Saturday, October 10, 2009

Me First and the Gimme Gimmes: Paul

Me First and the Gimme Gimmes are a cabaret punk band. The band, Bassist Fat Mike (NOFX), singer Spike Slawson (of the Swingin' Utters) singer/guitarist Joey Cape and drummer Dave Raun (both of Lagwagon) as well as guitarist Chris Shiflett (Foo Fighters) have mastered the Dickies finest shtick, which can be described as, clown-punks on speed butchering the classics.

Like the Dickies, and unlike the Ramones who chose cool classics to rev up, Me First and the Gimme Gimme's succeed by creating reverential piss-takes of easy listening oldies (a.k.a. mom-core). Those oldies (o Sole Mio!) are always well-written but usually embarrassingly anchored to an awkward place in time. However, at some primal level these songs have infected their consciousness and, whether they believe that these songs almost brought humankind to the brink of of a very mellow meltdown, they love them, as many Russians still love Stalin. So in their performances they always cling to the core of the song, even as they add parts of old punk songs (i.e. "London Calling", "Blitzkrieg Bop") amp up the guitars, treble the tempo and ruthlessly mock the schmaltzy elements. Life is a cabaret, mothefuckers.

This particular single, Paul, was from their first run of thematic singles (all named for a seventies singer-songwriter) . The A-sides all went to their first album, 1997's Have a Ball while the B-sides only showed up over a decade later on the sequel, Have Another Ball. First they attack Mr. Simon's "Me and Julio Down By the Schoolyard" giving it a stuttering ska-punk riff and some background hey's, Finally "Mother and Child Reunion" gets drained of all the sweet sentimentality and then injected with a playful belligerence and of course a round of those tough-guy shouted yeah's they add to the end of almost every song.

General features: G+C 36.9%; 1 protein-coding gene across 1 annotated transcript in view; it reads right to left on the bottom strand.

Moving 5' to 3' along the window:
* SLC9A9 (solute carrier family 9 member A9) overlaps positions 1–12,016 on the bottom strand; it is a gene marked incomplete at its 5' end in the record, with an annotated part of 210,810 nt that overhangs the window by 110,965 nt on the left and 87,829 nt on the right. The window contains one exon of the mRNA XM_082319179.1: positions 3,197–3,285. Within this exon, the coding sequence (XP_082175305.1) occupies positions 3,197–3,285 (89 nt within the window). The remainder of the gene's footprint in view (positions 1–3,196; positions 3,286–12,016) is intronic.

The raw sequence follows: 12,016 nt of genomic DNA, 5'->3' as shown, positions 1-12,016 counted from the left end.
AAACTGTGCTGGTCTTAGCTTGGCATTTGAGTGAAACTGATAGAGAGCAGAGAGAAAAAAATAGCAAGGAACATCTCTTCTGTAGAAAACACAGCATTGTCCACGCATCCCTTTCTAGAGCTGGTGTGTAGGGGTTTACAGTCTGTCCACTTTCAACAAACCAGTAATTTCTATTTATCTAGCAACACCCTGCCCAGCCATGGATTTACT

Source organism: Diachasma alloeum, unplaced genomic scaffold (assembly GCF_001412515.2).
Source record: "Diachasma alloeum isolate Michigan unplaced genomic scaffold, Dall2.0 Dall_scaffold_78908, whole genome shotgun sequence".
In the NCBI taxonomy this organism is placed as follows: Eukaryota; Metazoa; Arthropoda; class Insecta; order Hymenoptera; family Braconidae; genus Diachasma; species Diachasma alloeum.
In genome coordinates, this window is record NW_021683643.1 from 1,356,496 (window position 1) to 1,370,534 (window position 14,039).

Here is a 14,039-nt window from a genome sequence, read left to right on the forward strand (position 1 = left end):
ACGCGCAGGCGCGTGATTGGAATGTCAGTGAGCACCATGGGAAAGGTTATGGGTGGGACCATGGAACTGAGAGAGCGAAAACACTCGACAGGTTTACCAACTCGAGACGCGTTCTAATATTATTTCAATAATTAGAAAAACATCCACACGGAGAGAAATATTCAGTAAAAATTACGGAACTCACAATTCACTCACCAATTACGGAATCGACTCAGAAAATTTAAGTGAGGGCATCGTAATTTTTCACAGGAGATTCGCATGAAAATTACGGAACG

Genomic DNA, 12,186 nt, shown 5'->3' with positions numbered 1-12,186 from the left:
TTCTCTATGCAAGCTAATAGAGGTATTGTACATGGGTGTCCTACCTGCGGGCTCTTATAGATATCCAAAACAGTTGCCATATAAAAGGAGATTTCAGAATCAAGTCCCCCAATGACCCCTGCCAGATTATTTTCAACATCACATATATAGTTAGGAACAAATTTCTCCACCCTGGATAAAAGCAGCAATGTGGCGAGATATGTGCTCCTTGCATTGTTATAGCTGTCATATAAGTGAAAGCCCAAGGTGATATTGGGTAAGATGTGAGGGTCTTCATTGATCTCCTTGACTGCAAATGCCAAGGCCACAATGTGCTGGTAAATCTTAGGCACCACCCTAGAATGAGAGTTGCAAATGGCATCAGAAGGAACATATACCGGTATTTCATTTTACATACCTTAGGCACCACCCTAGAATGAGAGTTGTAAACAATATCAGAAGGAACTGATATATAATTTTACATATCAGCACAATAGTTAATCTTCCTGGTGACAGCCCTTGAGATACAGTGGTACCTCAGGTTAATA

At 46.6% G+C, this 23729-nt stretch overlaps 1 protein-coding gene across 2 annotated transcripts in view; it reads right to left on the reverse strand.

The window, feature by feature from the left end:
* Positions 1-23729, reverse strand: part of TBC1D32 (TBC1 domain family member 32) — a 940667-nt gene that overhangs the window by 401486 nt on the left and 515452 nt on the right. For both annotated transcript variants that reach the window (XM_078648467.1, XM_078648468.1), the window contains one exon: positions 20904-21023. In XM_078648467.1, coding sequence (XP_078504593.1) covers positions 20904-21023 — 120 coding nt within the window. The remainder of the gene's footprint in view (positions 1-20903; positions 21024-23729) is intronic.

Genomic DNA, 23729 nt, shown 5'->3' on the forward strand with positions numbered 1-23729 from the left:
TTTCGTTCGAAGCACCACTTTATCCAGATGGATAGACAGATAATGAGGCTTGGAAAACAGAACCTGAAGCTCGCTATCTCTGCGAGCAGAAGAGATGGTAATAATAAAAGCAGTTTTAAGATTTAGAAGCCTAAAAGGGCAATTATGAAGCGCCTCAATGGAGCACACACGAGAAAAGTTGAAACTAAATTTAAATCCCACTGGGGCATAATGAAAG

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  1. While I'm not a huge fan Of Mr. First and his G.G.'s I have to admit that the lion's share of my understanding and enjoyment of pop punk started with the very concept they've beaten to friggin' death over the years. I speak (very highly of course) of Husker Du's cover of "Love Is All Around", the theme from "The Mary Tyler Moore Show". In fact a large, large portion of my own music making has been in pursuit of that elusive combination of ridiculously catchy early 70's (usually non-rock) pop song slathered in over-driven guitars and basted in rock-a-tude.

  2. I'm with CPB. Hearing a band inject something new into a song that you had otherwise tuned-out (...or turned off!) after years of AM radio play or video rotation is great. I've always tended to say a band is great AFTER hearing them do a cover version.

    Snuff always does this for me. But I'll never forget first hearing the Cowboy Junkies version of 'Sweet Jane' (I now know it was based off of a bootleg...) and I think that is one of the first times I heard a slower version than the original and liked it.

  3. CPB
    Damn you for distracting me now I had to a Husker Du post (with another to follow) and all because o your lukewarm feelings to the Gimme-Gimmes!

    I know that Nick Lowe (a brilliant song-writer by any standard) says he doesn't trust an album without ANY cover songs.

    Good call on both - The Cowboy Junkie's covers were most of their highlights (i.e. Blue Moon, Sweet Jane)while Snuff first came to my attention with those devastating originals("Not Listening") but those covers of theirs were amazing .


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